If the app provides users access to a remote service, some form of authentication, such as username/password authentication, is performed at the remote endpoint.
If stateful session management is used, the remote endpoint uses randomly generated session identifiers to authenticate client requests without sending the user's credentials.
If stateless token-based authentication is used, the server provides a token that has been signed using a secure algorithm.
The remote endpoint terminates the existing session when the user logs out.
A password policy exists and is enforced at the remote endpoint.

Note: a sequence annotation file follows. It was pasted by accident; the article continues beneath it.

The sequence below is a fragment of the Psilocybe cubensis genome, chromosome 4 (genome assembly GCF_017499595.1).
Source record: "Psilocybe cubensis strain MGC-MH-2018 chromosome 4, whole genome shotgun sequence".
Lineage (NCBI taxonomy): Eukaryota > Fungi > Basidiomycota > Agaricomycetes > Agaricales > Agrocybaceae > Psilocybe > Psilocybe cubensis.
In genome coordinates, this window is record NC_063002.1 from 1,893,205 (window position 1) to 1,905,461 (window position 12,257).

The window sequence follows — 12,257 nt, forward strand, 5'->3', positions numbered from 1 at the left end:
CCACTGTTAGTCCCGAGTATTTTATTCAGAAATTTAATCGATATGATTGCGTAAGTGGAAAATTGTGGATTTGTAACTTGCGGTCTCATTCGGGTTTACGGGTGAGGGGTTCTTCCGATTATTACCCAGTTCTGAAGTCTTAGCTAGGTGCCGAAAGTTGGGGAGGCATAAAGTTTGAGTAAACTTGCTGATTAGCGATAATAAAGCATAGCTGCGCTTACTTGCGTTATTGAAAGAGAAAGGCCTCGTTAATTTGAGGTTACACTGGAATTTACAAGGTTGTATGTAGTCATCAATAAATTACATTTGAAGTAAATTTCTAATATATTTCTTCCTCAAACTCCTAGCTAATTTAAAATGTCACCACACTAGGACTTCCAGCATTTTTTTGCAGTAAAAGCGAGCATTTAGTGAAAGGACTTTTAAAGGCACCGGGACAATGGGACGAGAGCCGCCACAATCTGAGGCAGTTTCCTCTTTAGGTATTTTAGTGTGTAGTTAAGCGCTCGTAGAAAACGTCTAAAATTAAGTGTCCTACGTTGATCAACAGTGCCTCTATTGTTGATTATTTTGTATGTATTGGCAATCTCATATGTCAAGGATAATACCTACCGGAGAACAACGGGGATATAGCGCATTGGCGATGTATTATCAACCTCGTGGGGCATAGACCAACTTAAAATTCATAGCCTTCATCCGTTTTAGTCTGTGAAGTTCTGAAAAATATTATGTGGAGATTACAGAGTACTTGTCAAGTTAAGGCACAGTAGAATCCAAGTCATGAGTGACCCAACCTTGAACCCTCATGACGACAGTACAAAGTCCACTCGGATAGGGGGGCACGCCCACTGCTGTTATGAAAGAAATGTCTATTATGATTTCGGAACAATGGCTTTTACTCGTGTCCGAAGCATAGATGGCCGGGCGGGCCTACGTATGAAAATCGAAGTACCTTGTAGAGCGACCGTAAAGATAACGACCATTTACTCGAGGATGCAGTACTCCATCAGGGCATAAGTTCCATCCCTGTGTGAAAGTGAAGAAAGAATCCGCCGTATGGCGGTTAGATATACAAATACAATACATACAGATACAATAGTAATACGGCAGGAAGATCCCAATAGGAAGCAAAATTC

The remote endpoint implements a mechanism to protect against the submission of credentials an excessive number of times.
Sessions are invalidated at the remote endpoint after a predefined period of inactivity and access tokens expire.
Biometric authentication, if any, is not event-bound (i.e. using an API that simply returns "true" or "false"). Instead, it is based on unlocking the keychain/keystore.
A second factor of authentication exists at the remote endpoint and the 2FA requirement is consistently enforced.
Sensitive transactions require step-up authentication.
The app informs the user of all sensitive activities with their account. Users are able to view a list of devices, view contextual information (IP address, location, etc.), and to block specific devices.
Authorization models should be defined and enforced at the remote endpoint.